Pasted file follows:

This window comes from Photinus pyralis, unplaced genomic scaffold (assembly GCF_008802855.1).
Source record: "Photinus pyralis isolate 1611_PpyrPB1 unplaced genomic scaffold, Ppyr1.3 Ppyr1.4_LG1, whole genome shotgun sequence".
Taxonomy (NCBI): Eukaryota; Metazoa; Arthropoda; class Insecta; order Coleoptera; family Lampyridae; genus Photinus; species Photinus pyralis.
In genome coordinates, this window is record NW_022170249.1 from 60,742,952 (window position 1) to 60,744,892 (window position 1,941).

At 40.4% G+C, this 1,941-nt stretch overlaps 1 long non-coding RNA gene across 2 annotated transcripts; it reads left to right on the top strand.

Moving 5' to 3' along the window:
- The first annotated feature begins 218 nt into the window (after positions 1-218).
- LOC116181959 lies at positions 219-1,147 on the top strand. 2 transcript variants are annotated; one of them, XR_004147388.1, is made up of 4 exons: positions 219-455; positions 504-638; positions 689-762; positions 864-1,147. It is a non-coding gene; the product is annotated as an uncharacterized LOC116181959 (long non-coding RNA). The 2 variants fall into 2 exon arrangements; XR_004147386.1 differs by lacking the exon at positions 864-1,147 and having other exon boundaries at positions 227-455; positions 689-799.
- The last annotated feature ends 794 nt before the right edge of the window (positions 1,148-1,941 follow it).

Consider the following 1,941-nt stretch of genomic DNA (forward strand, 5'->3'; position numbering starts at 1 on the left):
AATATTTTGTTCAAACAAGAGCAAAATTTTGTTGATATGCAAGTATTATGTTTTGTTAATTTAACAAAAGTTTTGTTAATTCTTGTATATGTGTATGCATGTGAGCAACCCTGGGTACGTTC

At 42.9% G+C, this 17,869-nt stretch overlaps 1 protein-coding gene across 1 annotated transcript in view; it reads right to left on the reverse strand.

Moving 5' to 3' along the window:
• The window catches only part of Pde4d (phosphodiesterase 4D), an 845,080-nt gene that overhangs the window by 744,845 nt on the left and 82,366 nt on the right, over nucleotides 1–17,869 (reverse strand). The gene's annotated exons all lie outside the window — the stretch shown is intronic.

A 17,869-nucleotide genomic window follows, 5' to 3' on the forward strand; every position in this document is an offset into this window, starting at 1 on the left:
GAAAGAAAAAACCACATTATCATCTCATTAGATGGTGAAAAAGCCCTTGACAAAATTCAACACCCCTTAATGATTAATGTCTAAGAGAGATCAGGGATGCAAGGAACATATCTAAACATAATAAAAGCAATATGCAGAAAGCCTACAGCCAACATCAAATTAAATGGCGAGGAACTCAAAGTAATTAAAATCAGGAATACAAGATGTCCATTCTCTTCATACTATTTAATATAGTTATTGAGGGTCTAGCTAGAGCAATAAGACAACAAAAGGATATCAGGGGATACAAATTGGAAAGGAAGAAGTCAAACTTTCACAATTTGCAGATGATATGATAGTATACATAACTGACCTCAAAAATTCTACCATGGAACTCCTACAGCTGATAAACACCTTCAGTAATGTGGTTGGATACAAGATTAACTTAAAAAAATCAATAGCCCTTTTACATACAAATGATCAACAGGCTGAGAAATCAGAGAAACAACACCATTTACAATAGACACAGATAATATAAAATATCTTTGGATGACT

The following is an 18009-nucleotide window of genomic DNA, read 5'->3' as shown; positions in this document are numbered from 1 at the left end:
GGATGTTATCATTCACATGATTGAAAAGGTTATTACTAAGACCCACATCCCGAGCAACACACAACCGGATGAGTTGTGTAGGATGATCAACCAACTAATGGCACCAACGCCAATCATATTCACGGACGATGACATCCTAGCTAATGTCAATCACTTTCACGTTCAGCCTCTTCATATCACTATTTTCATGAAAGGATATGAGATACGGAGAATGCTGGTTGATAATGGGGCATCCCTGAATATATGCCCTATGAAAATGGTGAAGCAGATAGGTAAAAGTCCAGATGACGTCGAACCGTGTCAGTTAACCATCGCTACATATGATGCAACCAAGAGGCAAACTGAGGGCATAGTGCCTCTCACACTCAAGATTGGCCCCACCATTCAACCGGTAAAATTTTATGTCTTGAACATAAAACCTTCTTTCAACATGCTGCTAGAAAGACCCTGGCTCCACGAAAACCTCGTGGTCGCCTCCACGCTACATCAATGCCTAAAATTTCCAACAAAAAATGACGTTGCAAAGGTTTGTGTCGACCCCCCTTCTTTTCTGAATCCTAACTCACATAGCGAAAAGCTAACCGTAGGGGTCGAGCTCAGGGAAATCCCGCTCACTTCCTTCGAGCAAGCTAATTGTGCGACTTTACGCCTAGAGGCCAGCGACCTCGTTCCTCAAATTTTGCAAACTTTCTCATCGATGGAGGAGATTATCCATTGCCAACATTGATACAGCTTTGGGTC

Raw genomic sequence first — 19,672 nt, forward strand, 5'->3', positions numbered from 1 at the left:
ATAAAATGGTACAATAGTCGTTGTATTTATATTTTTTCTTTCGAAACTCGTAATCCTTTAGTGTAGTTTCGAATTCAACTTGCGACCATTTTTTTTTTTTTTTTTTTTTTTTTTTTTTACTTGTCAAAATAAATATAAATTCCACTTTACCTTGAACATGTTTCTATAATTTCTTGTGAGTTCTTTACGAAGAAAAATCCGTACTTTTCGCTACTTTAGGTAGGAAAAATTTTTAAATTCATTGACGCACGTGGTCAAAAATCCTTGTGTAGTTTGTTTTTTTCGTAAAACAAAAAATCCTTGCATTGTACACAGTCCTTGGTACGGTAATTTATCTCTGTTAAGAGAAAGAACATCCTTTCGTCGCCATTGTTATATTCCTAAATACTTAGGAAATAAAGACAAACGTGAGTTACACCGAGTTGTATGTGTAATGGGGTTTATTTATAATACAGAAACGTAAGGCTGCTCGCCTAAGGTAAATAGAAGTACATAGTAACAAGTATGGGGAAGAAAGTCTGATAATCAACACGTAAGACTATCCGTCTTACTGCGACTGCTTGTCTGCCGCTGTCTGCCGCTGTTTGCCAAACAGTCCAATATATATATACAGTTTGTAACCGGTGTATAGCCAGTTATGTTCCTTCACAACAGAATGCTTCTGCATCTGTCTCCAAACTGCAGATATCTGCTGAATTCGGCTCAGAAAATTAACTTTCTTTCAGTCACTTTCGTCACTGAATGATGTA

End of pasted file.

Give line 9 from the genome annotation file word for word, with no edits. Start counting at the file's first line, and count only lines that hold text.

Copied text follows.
- The last annotated feature ends 794 nt before the right edge of the window (positions 1,148-1,941 follow it).